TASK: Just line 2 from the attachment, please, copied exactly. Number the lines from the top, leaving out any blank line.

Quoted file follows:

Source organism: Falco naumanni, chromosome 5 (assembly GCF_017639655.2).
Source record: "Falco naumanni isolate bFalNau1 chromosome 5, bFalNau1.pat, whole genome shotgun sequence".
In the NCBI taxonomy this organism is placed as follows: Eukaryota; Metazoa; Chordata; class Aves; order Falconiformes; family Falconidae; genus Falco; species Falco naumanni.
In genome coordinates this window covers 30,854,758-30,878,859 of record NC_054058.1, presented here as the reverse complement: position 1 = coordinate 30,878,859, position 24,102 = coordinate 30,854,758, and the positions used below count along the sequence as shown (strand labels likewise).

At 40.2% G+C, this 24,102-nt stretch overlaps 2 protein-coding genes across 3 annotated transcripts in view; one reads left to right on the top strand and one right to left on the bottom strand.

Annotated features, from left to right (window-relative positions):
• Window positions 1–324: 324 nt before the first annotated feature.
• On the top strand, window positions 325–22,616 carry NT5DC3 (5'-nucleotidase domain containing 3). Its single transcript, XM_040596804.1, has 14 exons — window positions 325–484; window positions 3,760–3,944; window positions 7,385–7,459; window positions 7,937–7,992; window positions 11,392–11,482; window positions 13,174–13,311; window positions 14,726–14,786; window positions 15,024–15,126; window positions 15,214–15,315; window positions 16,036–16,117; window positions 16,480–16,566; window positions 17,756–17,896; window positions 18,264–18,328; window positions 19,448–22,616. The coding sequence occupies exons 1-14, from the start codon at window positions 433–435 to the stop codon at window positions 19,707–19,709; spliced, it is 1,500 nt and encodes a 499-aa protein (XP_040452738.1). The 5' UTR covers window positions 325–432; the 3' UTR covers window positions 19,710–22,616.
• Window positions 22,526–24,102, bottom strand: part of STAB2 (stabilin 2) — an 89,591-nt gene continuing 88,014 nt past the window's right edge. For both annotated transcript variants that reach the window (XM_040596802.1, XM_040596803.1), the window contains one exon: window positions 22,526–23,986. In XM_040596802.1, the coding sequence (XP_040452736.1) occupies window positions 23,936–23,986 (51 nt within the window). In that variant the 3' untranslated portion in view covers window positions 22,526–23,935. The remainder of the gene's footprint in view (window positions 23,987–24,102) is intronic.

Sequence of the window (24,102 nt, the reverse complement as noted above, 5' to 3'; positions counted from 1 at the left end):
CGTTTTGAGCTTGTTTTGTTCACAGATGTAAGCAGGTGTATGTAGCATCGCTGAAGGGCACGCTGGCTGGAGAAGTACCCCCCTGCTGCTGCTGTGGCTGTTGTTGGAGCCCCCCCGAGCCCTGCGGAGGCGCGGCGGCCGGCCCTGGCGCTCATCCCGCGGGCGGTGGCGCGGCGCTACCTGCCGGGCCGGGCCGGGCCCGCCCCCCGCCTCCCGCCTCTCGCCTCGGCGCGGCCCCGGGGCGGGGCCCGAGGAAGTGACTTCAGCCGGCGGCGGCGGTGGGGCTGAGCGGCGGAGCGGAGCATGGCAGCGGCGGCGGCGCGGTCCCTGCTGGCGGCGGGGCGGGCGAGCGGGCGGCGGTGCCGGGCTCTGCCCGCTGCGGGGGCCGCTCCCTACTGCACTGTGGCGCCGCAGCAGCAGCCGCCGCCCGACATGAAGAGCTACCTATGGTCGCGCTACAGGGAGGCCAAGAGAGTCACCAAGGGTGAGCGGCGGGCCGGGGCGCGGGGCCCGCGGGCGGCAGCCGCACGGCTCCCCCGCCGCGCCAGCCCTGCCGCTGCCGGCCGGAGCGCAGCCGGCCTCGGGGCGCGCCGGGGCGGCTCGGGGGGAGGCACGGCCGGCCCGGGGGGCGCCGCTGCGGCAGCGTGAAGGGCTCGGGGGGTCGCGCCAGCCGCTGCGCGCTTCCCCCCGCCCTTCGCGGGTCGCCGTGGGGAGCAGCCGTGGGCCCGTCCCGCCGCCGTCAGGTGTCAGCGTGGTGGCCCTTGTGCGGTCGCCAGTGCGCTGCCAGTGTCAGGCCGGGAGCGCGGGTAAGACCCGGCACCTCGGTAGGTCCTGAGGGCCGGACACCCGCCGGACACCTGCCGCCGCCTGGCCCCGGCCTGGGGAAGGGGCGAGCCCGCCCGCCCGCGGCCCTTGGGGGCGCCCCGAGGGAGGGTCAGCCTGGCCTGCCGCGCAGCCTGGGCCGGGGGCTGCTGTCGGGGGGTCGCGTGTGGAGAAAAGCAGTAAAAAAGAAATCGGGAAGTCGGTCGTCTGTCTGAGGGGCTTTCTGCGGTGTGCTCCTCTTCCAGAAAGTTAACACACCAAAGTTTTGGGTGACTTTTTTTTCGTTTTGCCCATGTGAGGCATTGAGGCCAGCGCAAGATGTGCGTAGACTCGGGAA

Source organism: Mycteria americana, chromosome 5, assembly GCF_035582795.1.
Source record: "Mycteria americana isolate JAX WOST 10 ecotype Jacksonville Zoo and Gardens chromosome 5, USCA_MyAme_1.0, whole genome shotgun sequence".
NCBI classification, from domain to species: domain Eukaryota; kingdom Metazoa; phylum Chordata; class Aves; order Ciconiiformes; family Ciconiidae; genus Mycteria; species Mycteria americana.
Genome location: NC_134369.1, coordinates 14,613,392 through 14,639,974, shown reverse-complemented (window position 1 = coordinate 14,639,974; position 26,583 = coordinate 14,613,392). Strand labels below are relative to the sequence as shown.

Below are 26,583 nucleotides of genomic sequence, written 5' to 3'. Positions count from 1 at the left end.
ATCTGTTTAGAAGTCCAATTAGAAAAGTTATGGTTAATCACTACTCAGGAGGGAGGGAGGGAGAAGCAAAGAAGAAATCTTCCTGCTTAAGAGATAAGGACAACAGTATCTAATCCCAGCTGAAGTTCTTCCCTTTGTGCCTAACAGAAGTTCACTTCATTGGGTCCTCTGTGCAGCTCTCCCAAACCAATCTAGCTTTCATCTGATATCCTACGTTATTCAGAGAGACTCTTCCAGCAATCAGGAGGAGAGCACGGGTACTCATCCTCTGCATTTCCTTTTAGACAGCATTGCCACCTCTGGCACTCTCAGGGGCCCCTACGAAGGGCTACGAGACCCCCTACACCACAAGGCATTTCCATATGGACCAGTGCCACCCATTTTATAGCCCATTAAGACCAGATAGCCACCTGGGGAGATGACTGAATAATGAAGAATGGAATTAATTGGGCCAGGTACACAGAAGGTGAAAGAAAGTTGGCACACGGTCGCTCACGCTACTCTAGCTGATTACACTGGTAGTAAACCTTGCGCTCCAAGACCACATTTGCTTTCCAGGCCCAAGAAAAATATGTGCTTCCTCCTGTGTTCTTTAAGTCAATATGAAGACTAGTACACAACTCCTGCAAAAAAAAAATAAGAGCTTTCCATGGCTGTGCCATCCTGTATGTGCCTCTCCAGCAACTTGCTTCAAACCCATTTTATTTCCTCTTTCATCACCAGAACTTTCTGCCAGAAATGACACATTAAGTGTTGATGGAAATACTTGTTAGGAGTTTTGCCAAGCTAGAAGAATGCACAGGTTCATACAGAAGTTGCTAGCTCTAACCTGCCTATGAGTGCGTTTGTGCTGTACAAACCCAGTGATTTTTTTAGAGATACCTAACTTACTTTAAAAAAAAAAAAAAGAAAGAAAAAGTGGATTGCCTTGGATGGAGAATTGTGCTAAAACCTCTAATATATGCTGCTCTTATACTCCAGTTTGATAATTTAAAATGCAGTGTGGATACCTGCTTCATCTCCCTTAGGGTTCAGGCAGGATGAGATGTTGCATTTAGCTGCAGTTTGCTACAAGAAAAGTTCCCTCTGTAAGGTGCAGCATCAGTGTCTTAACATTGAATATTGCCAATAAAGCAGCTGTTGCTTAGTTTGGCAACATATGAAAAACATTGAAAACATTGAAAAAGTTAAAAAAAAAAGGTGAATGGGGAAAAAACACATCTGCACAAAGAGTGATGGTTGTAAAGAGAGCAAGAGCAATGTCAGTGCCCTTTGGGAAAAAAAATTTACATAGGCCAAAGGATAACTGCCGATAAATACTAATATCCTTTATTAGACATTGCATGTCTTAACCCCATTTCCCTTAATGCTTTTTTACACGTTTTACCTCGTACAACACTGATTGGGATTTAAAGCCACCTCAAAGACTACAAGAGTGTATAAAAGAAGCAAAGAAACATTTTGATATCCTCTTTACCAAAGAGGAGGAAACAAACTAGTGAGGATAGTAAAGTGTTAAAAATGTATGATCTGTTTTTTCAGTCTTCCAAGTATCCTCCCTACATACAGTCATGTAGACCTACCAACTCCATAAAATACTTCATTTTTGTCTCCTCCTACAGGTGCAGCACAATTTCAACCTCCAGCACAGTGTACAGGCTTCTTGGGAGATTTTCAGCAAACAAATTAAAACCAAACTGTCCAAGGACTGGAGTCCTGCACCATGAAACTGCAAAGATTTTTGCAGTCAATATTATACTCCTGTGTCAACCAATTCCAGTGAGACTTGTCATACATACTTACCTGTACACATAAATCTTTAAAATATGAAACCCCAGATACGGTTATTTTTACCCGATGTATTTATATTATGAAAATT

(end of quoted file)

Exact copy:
Source record: "Falco naumanni isolate bFalNau1 chromosome 5, bFalNau1.pat, whole genome shotgun sequence".